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Did Bachmann Really Leak Classified Info. During Last Night's Debate? Maybe Not

Did Bachmann Really Leak Classified Info. During Last Night's Debate? Maybe Not

“This is more than an existential threat. We have to take this very seriously.”

It was a moment that Mediaite originally called a "high point" for Michele Bachmann during last night's debate. During a discussion on whether Pakistan should no longer receive foreign aid (Bachmann supports continued aid), the Minnesota Congresswoman who sits on the House Intelligence Committee revealed that Pakistan has 15 nuclear sites and that six of the sites had already been attacked by Islamists. But that's information some are saying has never been made public before, causing some to wonder if Bachmann accidentally leaked classified information.

But did she? What we found suggests no.

First, here's how Mediaite describes Bachmann's response:

Bachmann’s response was a high-point for her in the debate, showing detailed fluency on a sometimes confusing topic of identifying and supporting allies in a region that is also home to many extremist, many of whom have, at least rhetorically, stated goals of doing harm to the United States. But her specific detail raised the eyebrows of many who play close attention to the region when she revealed that Pakistan apparently is home to 15 nuclear sites, and that six attempts have already been made on nuclear sites by what she called nuclear sites jihadists. Claiming that this was more than an “existential threat” she ended with perhaps the best line of the night, saying that Pakistan was “too nuclear to fail.”

If you're wondering what the possible "leak" is, it's the part where Bachmann seemingly confirmed that the 15 sites have come under attack by jihadists.

“We have to recognize that 15 of the sites, nuclear sites are available or are potentially penetrable by jihadists. Six attempts have already been made on nuclear sites," were Bachmann's actual words. “This is more than an existential threat. We have to take this very seriously.”

Yochi J. Dreazen from National Journal, an historically fair publication, first noticed the new information in a "fact check" article:

Minnesota Congresswoman Michele Bachmann serves on the House Intelligence Committee, so her comments on Pakistan’s nuclear program represent either a news-making leak of previously unknown classified information or another in her recent series of seemingly-random, and highly inaccurate, public comments. ... U.S. intelligence and military officials believe that Pakistan has 15 nuclear sites, but no U.S. official has publicly said that all of the sites were vulnerable to militant attack or confirmed that any of them had previously come under any form of jihadist attack.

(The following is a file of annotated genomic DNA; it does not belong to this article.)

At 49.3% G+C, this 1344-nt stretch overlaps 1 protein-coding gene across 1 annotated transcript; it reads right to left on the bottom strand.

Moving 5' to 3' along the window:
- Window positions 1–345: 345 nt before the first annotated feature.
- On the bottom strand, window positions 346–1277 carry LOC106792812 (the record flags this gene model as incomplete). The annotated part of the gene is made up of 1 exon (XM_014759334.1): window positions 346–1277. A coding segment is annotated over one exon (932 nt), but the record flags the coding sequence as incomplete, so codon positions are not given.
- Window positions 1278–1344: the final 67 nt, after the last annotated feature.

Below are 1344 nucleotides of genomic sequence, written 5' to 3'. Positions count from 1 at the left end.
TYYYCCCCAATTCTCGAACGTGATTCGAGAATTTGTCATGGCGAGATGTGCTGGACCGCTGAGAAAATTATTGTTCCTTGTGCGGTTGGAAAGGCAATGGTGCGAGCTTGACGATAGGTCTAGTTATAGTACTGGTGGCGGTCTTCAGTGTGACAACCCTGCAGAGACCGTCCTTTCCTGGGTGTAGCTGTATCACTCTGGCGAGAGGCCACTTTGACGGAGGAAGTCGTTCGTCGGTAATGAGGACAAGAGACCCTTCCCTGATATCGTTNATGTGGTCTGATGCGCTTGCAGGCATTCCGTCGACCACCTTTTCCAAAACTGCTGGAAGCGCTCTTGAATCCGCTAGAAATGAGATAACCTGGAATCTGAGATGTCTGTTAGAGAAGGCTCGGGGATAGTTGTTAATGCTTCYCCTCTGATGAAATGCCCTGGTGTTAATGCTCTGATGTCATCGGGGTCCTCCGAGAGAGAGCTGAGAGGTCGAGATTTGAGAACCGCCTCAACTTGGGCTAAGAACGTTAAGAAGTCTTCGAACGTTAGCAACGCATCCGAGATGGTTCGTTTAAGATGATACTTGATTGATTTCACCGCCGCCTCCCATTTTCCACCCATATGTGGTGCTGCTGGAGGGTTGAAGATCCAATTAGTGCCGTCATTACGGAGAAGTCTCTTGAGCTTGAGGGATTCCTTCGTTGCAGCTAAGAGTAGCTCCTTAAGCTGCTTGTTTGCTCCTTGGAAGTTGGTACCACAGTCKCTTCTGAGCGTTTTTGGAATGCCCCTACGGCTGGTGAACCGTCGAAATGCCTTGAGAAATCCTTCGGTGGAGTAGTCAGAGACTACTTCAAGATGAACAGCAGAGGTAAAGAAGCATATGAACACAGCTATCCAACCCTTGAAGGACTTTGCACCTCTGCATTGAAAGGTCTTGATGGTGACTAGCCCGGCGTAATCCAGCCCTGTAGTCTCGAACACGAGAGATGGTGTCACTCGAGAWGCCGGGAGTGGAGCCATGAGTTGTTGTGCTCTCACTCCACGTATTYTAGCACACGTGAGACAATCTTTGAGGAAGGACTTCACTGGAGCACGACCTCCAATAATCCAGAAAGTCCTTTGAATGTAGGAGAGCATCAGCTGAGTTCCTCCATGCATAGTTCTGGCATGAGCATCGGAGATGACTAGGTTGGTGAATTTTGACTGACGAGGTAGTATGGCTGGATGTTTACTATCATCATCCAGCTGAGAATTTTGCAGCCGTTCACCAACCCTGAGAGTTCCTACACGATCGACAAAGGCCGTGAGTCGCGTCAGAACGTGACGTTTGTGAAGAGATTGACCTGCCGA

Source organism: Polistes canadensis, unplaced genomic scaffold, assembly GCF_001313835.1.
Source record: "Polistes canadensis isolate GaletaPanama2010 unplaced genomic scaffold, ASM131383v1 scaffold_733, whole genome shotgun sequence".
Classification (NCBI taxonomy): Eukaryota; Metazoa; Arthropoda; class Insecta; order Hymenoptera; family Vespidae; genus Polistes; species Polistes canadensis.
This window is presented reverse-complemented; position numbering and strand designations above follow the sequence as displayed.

As of publication time, Bachmann's campaign had not addressed the issue. However, a fact check on CNN's website, which moderated the debate, confirms that six attacks have, in fact, occurred:

According to Jane's Terrorism and Insurgency Centre, six incidents at sites considered known or likely nuclear installations in Pakistan have occurred.

CNN did call out Bachmann for saying the attacks pose a threat to the U.S., but it never said that her claims about the attacks were either bogus or new information. "Yes, six attacks occurred, but they do not appear to have been attempts to seize the country's nuclear weapons," the site concluded.

Newser summed it up: "Six terrorist attacks—including a school bus bomb and a munitions factory blast—have occurred at or near nuclear sites in Pakistan, according to Jane's Terrorism and Insurgency Center, but they do not appear to have been attempts to seize the country's nuclear weapons".

So did she leak classified information or drop a bombshell of new information? It doesn't seem so. Could she be the first "public" U.S. official to say so? Maybe. But that could have been information gleaned outside the walls of the Intelligence Committee.


Bachmann appeared on Fox News Wednesday morning and noted that her facts on Pakistan came from an Atlantic Monthly article. We've tracked down the article from the December 2011 issue and, sure enough, it mentions the attacks:

Like many statements made by Pakistan’s current leaders, this one contained large elements of deceit. At least six facilities widely believed to be associated with Pakistan’s nuclear program have already been targeted by militants. In November 2007, a suicide bomber attacked a bus carrying workers to the Sargodha air base, which is believed to house nuclear weapons; the following month, a school bus was attacked outside Kamra air base, which may also serve as a nuclear storage site; in August 2008, Pakistani Taliban suicide bombers attacked what experts believe to be the country’s main nuclear-weapons-assembly depot in Wah cantonment. If jihadists are looking to raid a nuclear facility, they have a wide selection of targets: Pakistan is very secretive about the locations of its nuclear facilities, but satellite imagery and other sources suggest that there are at least 15 sites across Pakistan at which jihadists could find warheads or other nuclear materials.


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